I spoke with a grade one teacher at Sangster.  She has a background in special education and loves her job.  I was curious how she views an inclusive classroom, and what steps she takes to ensure her students behave in this manner.  She was very clear that it takes explicit teaching and constant modelling to steer her class down the road of inclusion.  She said she was lucky that she and her co-workers had training in a social thinking program that one of her coworkers taught, so she learned to use the language to encourage social thinking throughout her day.  In fact, all the teachers use this language so it is simply a habit formed within this school.  It was also very fortunate to have the children attend a social thinking class every second week alternating with music, so most of the students understand the language too.  She said that she sets up her classroom in a way that everyone is accommodated.  She uses a lot of visual schedules and everyone in the class knows what is expected of them.  She uses visuals for all new assignments and all new expectations.  I understand that to have an inclusive school everyone needs to be on board, the parents, students and staff.  The school itself is a hands off school with zero tolerance for bullying.  This is important as the students know how to conduct themselves and if they stray away from what is expected the behavior is promptly dealt with, and everyone moves on.  They are all in understanding that mistakes happen and what is learned from that mistake is what is important.  I can see it in action in Sangster on Wednesdays, that the students have respect for others and for themselves.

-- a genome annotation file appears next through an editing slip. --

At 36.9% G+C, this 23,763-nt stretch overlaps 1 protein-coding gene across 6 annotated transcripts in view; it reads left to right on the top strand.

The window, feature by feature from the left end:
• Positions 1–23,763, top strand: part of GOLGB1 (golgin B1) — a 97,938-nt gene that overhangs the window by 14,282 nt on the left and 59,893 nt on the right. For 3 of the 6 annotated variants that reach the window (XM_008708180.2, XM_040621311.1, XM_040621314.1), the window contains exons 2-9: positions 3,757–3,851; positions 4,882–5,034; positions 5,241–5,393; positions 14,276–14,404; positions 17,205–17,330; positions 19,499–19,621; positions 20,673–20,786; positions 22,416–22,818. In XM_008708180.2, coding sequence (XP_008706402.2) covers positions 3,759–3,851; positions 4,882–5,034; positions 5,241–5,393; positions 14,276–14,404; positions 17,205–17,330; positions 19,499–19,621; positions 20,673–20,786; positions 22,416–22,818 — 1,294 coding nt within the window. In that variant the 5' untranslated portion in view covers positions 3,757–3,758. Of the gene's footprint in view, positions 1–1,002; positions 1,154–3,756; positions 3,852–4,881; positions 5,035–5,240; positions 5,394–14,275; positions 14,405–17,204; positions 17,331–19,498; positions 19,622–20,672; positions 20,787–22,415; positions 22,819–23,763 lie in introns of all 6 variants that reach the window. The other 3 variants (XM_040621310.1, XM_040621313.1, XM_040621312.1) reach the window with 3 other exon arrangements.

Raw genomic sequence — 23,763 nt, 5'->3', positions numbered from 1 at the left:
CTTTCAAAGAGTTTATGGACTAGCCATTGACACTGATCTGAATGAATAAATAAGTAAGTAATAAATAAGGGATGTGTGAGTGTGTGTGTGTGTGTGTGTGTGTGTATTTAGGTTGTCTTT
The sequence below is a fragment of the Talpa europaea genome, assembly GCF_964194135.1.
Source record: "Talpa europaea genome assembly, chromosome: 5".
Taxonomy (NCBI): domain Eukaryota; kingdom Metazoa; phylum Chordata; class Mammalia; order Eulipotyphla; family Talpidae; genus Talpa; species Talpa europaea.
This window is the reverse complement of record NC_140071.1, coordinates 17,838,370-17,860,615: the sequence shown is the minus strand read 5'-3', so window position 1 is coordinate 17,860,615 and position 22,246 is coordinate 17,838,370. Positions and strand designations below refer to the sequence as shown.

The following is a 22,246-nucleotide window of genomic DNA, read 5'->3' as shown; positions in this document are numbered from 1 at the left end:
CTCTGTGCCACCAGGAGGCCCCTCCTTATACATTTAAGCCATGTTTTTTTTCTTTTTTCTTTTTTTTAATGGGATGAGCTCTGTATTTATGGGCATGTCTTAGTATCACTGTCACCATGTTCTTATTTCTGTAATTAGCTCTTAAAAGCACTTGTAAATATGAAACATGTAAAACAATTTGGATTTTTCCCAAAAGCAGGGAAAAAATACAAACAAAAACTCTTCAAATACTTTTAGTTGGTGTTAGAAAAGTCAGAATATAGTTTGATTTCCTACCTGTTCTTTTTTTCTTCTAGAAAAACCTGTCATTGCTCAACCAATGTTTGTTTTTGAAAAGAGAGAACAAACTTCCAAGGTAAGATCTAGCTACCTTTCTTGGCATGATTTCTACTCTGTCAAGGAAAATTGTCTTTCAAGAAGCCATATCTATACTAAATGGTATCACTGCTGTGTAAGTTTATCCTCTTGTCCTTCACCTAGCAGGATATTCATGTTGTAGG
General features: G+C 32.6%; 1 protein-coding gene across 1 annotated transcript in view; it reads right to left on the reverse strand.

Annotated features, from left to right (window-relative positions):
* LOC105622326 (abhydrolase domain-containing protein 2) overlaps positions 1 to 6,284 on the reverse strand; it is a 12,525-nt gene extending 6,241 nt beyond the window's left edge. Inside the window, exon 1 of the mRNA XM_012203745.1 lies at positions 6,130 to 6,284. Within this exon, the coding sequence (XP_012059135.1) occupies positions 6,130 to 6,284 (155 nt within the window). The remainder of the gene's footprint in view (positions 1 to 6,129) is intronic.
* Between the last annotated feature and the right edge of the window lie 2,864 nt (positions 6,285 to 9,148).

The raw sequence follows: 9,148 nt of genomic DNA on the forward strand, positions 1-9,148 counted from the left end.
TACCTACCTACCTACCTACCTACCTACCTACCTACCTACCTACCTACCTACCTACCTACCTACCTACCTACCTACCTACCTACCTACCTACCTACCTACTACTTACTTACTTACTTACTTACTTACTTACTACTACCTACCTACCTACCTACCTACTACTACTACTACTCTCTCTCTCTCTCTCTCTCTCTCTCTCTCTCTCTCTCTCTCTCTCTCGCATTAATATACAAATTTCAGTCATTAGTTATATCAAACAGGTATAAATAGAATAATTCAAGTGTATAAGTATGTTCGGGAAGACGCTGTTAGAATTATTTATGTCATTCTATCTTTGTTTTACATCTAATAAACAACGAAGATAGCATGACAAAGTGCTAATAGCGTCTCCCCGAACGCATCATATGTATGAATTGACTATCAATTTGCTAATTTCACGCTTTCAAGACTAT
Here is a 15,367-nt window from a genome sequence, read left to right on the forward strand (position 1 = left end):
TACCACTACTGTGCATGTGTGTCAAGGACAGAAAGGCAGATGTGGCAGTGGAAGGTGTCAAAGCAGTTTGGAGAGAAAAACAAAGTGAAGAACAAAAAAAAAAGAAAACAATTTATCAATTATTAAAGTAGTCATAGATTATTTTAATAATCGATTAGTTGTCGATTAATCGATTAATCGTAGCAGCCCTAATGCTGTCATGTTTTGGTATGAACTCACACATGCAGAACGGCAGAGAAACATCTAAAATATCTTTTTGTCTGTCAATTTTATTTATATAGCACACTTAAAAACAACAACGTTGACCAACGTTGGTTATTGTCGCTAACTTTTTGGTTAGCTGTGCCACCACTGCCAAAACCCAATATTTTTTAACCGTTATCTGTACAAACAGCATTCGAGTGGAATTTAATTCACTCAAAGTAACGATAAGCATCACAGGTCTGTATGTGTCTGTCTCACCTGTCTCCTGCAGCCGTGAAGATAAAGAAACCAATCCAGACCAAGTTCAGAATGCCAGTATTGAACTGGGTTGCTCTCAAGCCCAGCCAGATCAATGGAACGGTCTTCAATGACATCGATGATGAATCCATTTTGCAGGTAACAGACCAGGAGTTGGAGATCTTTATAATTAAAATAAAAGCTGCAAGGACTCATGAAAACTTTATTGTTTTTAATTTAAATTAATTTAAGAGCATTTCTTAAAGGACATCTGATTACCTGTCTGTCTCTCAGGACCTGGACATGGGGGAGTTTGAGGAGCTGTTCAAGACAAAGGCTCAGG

Interview #2 (Shelley Moore)